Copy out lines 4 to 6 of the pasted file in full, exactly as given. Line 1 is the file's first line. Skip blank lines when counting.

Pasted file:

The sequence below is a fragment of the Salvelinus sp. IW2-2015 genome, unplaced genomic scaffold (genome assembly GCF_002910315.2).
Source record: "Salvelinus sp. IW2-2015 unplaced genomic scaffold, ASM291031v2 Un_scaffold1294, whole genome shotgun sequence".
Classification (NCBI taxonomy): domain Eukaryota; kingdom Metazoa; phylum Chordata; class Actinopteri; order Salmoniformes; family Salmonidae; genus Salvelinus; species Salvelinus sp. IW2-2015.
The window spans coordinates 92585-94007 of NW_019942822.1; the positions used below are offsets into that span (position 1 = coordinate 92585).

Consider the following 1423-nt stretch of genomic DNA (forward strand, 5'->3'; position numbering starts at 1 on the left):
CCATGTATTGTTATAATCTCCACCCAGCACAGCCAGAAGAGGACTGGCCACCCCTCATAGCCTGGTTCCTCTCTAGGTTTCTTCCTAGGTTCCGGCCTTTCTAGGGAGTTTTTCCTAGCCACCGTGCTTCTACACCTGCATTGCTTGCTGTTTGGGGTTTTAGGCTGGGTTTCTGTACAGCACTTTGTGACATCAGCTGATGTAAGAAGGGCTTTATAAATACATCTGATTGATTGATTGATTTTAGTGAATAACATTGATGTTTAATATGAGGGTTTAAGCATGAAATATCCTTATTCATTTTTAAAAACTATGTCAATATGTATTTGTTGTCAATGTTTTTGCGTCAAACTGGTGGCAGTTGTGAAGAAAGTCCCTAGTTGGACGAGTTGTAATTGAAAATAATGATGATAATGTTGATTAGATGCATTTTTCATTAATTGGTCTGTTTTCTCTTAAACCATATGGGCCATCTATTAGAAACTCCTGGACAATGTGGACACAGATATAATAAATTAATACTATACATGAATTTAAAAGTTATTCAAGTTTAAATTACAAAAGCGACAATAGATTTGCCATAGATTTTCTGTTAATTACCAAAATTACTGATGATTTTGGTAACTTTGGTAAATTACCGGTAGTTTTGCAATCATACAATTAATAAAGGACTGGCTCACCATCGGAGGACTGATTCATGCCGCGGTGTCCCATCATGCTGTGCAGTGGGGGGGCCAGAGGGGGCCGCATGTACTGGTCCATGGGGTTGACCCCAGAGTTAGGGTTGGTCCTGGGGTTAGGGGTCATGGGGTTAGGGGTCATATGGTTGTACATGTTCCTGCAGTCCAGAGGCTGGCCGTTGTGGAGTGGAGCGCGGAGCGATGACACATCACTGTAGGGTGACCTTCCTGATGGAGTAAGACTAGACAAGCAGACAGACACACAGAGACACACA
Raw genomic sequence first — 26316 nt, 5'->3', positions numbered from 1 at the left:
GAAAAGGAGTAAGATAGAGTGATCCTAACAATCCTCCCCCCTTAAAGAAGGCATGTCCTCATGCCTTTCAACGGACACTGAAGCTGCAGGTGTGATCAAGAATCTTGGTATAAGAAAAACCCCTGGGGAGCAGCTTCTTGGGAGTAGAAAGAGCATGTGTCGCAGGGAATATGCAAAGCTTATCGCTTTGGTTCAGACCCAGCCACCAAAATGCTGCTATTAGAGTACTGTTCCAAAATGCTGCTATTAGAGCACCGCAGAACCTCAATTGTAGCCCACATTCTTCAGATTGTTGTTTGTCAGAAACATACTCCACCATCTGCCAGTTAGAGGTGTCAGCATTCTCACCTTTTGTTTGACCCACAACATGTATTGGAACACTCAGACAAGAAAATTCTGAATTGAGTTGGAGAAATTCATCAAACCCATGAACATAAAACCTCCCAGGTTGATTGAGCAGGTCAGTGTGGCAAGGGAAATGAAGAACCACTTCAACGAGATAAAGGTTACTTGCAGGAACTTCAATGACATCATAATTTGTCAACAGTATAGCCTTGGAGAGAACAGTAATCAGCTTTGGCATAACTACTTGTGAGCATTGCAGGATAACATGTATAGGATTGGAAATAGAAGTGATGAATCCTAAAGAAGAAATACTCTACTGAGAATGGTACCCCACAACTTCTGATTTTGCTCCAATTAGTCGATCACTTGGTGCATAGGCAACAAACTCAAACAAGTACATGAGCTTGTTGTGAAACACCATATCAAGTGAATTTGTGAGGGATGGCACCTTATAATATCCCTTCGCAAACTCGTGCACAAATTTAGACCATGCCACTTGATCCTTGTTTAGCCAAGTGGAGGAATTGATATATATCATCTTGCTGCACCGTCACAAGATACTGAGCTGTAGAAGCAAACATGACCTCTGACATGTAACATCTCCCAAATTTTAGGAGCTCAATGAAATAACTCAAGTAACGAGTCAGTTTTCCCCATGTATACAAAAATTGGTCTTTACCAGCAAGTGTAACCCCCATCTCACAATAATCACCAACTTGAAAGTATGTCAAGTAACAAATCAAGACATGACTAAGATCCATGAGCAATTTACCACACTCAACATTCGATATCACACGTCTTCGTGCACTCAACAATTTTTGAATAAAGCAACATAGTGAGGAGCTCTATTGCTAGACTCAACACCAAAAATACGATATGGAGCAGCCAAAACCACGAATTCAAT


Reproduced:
The window spans coordinates 92585-94007 of NW_019942822.1; the positions used below are offsets into that span (position 1 = coordinate 92585).

Consider the following 1423-nt stretch of genomic DNA (forward strand, 5'->3'; position numbering starts at 1 on the left):
CCATGTATTGTTATAATCTCCACCCAGCACAGCCAGAAGAGGACTGGCCACCCCTCATAGCCTGGTTCCTCTCTAGGTTTCTTCCTAGGTTCCGGCCTTTCTAGGGAGTTTTTCCTAGCCACCGTGCTTCTACACCTGCATTGCTTGCTGTTTGGGGTTTTAGGCTGGGTTTCTGTACAGCACTTTGTGACATCAGCTGATGTAAGAAGGGCTTTATAAATACATCTGATTGATTGATTGATTTTAGTGAATAACATTGATGTTTAATATGAGGGTTTAAGCATGAAATATCCTTATTCATTTTTAAAAACTATGTCAATATGTATTTGTTGTCAATGTTTTTGCGTCAAACTGGTGGCAGTTGTGAAGAAAGTCCCTAGTTGGACGAGTTGTAATTGAAAATAATGATGATAATGTTGATTAGATGCATTTTTCATTAATTGGTCTGTTTTCTCTTAAACCATATGGGCCATCTATTAGAAACTCCTGGACAATGTGGACACAGATATAATAAATTAATACTATACATGAATTTAAAAGTTATTCAAGTTTAAATTACAAAAGCGACAATAGATTTGCCATAGATTTTCTGTTAATTACCAAAATTACTGATGATTTTGGTAACTTTGGTAAATTACCGGTAGTTTTGCAATCATACAATTAATAAAGGACTGGCTCACCATCGGAGGACTGATTCATGCCGCGGTGTCCCATCATGCTGTGCAGTGGGGGGGCCAGAGGGGGCCGCATGTACTGGTCCATGGGGTTGACCCCAGAGTTAGGGTTGGTCCTGGGGTTAGGGGTCATGGGGTTAGGGGTCATATGGTTGTACATGTTCCTGCAGTCCAGAGGCTGGCCGTTGTGGAGTGGAGCGCGGAGCGATGACACATCACTGTAGGGTGACCTTCCTGATGGAGTAAGACTAGACAAGCAGACAGACACACAGAGACACACA